[Newbies] Re: Recap: How to empty a collection

nicolas cellier ncellier at ifrance.com
Tue Feb 19 23:59:57 UTC 2008

Blake a écrit :
> On Tue, 19 Feb 2008 15:08:56 -0800, nicolas cellier 
> <ncellier at ifrance.com> wrote:
>> Blake a écrit :
>>> Well, from what I was reading, "slow" and "smells" is putting it too 
>>> mildly. It sounds like it can corrupt your image, i.e., leave you 
>>> with non-working objects in unexpected places. I wouldn't even 
>>> mention it.
>> Huh?
>> Have a proof of what you wrote?
> Proof? None at all. I just have this, by Gulik:
> "[become:] doesn't work fine. It breaks code that relies on hashes; 
> specifically, a Dictionary elsewhere in yo ur image can start acting 
> screwy if you do a #become: variant that doesn't preserve an object's 
> hash. See #becomeForward>>copyHash:. You would then also be relying on a 
> Squeakish behaviour and your code would become less portable across Sm 
> alltalk dialects.

I see, become: does exchange #identityHash, and that makes our 
IdentityDictionary work, god thanks, but there is no such provision for 
ordinary #hash and Dictionary...

However, there are plenty of ordinary things that would have the same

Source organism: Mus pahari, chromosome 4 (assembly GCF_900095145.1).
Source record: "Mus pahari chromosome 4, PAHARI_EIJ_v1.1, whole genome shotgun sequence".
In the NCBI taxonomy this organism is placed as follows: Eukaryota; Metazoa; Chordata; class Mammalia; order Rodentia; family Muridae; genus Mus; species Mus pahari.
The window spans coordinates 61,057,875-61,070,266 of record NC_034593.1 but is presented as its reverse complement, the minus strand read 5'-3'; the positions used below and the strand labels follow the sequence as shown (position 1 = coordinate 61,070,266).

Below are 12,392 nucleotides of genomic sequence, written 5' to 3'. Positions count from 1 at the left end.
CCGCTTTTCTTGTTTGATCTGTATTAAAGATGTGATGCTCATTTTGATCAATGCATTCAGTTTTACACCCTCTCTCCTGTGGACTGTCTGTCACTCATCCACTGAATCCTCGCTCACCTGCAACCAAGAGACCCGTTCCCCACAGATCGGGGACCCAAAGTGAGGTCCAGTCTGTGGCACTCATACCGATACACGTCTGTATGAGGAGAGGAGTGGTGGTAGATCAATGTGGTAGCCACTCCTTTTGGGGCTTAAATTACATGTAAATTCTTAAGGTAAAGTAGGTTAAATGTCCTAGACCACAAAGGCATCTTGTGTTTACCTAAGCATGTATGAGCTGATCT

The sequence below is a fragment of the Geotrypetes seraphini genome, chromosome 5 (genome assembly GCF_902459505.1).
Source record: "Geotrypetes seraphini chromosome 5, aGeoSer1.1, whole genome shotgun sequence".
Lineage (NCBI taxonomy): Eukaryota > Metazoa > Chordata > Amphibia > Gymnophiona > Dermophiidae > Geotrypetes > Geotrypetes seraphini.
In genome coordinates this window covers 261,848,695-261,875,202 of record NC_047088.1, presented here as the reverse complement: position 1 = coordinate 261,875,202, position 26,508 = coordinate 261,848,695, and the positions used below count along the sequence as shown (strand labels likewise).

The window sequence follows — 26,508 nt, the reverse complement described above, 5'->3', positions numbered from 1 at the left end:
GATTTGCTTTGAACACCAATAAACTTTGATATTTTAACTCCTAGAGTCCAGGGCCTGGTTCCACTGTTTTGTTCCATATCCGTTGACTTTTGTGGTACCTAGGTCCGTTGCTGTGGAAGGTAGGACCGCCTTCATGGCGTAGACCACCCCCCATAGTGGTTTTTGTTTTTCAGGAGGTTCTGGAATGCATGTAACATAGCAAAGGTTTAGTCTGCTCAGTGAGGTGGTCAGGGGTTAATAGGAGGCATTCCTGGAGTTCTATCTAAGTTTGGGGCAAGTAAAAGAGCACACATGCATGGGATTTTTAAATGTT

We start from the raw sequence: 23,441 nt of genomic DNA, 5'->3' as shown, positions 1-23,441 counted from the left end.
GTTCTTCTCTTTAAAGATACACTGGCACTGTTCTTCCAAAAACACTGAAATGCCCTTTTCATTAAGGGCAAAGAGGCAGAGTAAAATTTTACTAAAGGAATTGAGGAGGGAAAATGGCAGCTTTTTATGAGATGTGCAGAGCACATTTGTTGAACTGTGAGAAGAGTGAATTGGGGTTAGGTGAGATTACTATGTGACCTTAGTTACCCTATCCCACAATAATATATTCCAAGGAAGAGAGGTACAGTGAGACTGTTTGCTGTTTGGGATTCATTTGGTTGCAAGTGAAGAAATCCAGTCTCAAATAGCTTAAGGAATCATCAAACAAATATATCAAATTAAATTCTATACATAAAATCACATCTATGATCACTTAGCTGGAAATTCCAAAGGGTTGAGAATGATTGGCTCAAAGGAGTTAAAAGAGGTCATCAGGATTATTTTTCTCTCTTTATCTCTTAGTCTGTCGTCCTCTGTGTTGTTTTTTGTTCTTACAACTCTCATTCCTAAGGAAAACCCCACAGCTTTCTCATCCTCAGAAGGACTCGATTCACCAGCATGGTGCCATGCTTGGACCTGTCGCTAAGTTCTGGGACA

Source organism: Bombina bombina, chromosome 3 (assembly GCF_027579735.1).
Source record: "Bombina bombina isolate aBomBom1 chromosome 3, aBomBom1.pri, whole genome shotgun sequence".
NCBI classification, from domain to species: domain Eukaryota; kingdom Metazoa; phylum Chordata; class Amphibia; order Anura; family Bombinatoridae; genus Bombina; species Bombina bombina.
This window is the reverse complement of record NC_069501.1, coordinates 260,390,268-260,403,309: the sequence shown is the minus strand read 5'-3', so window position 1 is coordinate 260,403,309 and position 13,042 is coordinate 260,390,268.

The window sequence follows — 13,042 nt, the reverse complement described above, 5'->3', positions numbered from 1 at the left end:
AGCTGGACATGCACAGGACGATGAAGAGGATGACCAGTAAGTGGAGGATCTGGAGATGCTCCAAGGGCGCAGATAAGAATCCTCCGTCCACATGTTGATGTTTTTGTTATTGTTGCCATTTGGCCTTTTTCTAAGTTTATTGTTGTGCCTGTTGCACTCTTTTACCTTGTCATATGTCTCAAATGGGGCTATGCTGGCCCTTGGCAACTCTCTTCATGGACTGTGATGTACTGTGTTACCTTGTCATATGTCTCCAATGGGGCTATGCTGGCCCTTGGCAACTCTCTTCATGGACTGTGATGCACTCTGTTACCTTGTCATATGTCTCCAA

| key1 key2 dic |
key1 := 'abc' copy.
key2 := 'abd' copy.
dic := Dictionary new.
dic at: key1 put: 1.
dic at: key2 put: 2.
key1 at: 1 put: $z.
{dic includesKey: key1.
dic keys includes: key1.}

So i propose newbies do not use #at:put: considering the danger about 
Dictionary not finding their keys...
That's too much.

becomeForward: is squeakish, but the thread was about Squeak 
implementation of a core library...
A rule is to use becomeForward: only with a just created object as argument.
But right, that's just too much for this thread.

> They are also a fantastic way to introduce bugs of various sorts, and 
> can even cause an image to crash (as in, stack trace and exit to the 
> OS). Say, for example, that one of the arguments you pass is accidently 
> nil, true or false? Your image would c ontinue working... for a while."
> Does this sound like something a newbie should use? No, it does not.
>     ===Blake===

OK, good lesson, thank you.
Handle with care.
Try finding better patterns.
Protect usage (don't use with an unknow argument).
It smells.
I agree.
But don't pretend it's broken please.

Anyway, why do you think all code is accessible in Smalltalk?
In the spirit, nothing is to be hidden from newbies eyes.
Yes I know, maybe some code should

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